Become a fan of Slashdot on Facebook


Forgot your password?
Stats Chrome Google Hardware Linux

Limitations and All, Chromebooks Appear To Be Selling 126

puddingebola writes "A number of different websites are commenting on NPD's consumer research numbers that claim Chromebooks are getting 20-25% of the sub-$300 PC market. From the article: 'The NPD says that Google's Chromebook has now gained 20 to 25 percent of the sub-$300 laptop market in the U.S. That's a huge gain for a computer that's only been on the market for two years. It's even more impressive when you consider that Chromebooks were seen as nothing but a self-serving experiment on the part of Google for the first year of their existence.' Stephen Vaughan-Nichols is also blogging about this over at ZDnet. While the PC market shrank again in the second quarter of 2013, Chromebooks seem to have grown."
This discussion has been archived. No new comments can be posted.

Limitations and All, Chromebooks Appear To Be Selling

Comments Filter:
  • by Xenoproctologist ( 698865 ) on Friday July 12, 2013 @08:31PM (#44266619)

    Well, if you look at the article's source [], you get this gem:

    Chromebooks still remain a small portion of the total U.S. market for laptops and netbooks. The devices had about 4 percent to 5 percent share in the first quarter, though that was up from 1 percent to 2 percent in 2012, according to Mikako Kitagawa, an analyst at Gartner Inc.

    So, if the laptop market was ~33m units in Q1, that puts Chromebooks at ~1.5m for the quarter, which is the first thing approaching an actual number I've seen on Chromebook sales. Not sure how that spreads out between Samsung, Acer, and HP.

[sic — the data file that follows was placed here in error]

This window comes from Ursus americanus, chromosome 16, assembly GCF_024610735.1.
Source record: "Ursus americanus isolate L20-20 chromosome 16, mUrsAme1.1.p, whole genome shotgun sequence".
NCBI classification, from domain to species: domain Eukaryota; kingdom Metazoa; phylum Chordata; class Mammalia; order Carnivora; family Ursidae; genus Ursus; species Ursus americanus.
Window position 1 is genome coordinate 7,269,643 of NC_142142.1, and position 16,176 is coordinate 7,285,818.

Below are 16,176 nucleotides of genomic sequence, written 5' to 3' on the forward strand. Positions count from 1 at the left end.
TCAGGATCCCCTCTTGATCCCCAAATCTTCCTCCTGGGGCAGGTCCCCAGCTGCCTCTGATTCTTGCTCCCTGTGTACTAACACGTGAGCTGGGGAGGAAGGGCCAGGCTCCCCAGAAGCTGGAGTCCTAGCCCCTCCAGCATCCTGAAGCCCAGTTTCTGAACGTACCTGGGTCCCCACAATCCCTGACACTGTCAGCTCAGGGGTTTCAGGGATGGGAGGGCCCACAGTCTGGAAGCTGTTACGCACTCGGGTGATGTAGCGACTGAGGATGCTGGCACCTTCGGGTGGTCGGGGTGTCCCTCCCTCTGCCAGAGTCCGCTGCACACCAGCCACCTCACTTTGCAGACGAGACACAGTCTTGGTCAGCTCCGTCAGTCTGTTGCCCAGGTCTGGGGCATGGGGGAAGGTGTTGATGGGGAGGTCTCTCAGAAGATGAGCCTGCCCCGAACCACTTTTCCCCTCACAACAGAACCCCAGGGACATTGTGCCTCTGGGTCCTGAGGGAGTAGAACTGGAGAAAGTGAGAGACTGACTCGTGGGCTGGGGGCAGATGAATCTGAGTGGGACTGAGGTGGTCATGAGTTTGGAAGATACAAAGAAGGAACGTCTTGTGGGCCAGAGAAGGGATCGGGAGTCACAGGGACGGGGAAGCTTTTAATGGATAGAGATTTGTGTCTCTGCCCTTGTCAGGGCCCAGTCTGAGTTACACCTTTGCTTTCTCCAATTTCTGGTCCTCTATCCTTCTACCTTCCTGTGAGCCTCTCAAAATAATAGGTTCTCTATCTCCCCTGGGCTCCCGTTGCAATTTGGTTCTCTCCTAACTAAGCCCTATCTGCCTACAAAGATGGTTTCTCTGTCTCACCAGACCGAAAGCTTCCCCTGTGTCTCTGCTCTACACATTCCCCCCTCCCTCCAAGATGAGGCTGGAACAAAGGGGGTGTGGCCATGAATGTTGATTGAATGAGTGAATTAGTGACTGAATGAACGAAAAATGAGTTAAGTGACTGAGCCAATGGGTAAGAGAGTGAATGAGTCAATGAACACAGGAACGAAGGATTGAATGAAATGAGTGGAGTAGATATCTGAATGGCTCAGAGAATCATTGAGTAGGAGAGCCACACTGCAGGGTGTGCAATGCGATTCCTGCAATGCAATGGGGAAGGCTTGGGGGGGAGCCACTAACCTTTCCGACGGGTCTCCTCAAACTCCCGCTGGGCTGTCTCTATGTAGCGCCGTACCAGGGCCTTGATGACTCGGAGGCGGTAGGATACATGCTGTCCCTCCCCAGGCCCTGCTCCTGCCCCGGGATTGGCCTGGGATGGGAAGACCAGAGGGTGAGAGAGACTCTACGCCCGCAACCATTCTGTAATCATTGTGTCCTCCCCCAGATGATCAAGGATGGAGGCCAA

• by farble1670 ( 803356 ) on Friday July 12, 2013 @09:29PM (#44266941)

    Will you be bombarded with ads? Sure?


    if you never visit a google site, you'll never see a google ad on your chromebook. they don't insert ads at the OS level.

  • by Cobonobo ( 2981333 ) on Saturday July 13, 2013 @04:17AM (#44268373) Homepage
    I bought a Samsung ARM Chromebook a few months back. While it's absolutely perfect for web browsing on its own and its battery performance is exemplary, I find myself using it less and less. It's not because I mislike the machine, nor is it that I cannot do the majority of my work in a browser, it's simply that I prefer to have separate applications for separate tasks. I now just use a netbook with Arch Linux instead. I still recommend the Chromebook openly, though. It's a fantastic device with excellent build quality for the price and, as a web browser, it's not to be beaten any time soon.

"Atomic batteries to power, turbines to speed." -- Robin, The Boy Wonder